American recruits Indians for hotel jobs

In the umbra of the moon - NASA's unknown heroines

"How could a female brain do such analytical work as mathematics?"



They were considered human computers and paved the way for mankind to go to the moon.

Long before the American astronaut John Glenn could orbit the earth in a spaceship and Neil Armstrong could walk on the moon, a group of dedicated mathematicians calculated the formulas for what would later become the greatest successes in space history using pencils, rulers and adding machines.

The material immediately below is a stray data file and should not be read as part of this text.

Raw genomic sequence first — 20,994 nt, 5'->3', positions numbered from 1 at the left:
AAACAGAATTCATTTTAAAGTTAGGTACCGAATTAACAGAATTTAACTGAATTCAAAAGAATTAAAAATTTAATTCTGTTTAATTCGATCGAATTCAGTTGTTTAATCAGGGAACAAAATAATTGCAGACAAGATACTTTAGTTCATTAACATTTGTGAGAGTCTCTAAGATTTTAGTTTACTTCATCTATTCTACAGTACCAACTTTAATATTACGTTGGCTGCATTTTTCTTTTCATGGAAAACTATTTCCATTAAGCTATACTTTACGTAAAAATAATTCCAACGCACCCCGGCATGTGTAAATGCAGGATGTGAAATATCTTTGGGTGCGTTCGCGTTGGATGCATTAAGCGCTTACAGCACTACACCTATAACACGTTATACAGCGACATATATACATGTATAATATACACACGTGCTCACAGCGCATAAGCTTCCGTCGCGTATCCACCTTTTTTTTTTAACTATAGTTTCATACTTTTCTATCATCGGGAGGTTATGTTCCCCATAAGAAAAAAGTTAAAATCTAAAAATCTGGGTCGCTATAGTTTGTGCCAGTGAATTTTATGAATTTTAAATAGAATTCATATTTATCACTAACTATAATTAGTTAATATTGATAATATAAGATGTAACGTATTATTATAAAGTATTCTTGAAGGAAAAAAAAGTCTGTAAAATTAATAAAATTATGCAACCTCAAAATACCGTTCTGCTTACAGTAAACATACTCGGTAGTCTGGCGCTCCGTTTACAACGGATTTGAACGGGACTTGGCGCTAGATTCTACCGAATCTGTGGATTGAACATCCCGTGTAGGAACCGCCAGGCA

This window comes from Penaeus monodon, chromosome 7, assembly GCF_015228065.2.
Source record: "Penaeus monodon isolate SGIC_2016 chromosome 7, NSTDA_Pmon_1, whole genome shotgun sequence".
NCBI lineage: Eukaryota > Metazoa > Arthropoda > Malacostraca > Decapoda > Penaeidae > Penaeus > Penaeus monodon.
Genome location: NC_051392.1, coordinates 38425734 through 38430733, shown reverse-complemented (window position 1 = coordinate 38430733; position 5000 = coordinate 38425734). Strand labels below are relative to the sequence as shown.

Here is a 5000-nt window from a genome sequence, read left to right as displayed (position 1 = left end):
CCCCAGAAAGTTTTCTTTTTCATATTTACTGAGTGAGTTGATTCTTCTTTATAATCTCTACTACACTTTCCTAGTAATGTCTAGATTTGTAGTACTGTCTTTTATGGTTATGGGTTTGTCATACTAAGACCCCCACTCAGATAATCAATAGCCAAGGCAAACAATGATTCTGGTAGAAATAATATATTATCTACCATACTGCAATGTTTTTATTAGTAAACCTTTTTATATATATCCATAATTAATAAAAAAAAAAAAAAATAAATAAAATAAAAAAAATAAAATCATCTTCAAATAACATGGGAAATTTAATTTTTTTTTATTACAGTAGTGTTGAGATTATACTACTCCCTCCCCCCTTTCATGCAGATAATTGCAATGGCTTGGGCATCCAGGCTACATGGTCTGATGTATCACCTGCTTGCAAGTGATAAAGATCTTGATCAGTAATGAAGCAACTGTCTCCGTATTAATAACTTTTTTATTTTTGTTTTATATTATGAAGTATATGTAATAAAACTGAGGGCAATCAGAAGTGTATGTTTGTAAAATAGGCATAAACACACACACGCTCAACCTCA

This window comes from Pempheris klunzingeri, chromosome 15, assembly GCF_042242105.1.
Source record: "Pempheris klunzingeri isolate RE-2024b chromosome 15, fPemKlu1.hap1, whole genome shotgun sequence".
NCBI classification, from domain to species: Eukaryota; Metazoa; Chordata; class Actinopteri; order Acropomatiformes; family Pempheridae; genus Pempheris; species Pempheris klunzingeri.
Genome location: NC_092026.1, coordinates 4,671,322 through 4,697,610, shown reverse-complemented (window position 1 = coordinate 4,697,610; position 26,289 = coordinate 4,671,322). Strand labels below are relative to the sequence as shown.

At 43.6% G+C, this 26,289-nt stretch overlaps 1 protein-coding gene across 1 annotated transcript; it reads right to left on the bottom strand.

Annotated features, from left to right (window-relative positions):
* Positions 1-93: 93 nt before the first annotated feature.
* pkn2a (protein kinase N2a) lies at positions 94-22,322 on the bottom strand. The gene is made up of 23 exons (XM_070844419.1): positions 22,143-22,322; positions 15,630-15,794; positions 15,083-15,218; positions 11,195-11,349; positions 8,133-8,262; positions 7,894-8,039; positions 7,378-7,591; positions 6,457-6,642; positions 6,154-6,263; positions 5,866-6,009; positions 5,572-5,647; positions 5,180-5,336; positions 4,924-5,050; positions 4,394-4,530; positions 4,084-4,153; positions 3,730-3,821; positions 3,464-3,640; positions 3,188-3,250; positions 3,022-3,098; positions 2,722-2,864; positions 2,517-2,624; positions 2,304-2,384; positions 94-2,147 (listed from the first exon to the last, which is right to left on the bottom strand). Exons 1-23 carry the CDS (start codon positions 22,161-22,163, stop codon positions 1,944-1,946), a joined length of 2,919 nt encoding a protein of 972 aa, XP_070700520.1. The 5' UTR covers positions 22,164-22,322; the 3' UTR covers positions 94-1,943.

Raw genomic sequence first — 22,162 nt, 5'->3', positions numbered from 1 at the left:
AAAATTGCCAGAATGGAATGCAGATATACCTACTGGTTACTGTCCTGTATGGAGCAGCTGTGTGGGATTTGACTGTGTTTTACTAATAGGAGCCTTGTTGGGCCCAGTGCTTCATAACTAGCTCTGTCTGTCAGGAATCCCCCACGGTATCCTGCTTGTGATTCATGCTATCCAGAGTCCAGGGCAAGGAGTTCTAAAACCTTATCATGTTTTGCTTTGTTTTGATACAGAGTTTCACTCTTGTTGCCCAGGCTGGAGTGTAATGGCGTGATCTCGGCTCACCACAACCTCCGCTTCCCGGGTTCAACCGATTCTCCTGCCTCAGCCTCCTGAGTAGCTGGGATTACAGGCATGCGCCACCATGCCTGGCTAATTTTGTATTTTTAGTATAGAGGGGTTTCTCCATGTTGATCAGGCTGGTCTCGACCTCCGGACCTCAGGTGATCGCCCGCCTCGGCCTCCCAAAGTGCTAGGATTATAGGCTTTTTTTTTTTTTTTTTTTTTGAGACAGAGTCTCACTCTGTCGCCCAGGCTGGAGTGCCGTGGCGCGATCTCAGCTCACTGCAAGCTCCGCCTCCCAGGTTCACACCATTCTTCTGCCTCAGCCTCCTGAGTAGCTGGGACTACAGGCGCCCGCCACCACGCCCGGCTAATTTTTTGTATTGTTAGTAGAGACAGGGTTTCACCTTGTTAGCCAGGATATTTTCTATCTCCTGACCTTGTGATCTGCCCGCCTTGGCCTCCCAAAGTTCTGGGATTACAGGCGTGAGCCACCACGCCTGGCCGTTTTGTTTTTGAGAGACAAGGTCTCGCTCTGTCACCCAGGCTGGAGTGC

The Afro-American women among them, who were hired by the space agency in the 1930s and 1940s because of staff shortages, were among the brightest minds of their generation. But the harsh rules of racial segregation made their work in the male-dominated institution that will become world famous as NASA, doubly difficult.

Nobody knew their names yet. It was only when Margot Lee Shetterly, whose father also worked there as an engineer, heard from them fifty years later and wrote their story, that it became clear that the Apollo missions would never have been possible without Dorothy Vaughan, Mary Jackson, Katherine Johnson and Christine Darden.

A gripping book about the true stars of American space travel, in which backward racial politics meet technical progress.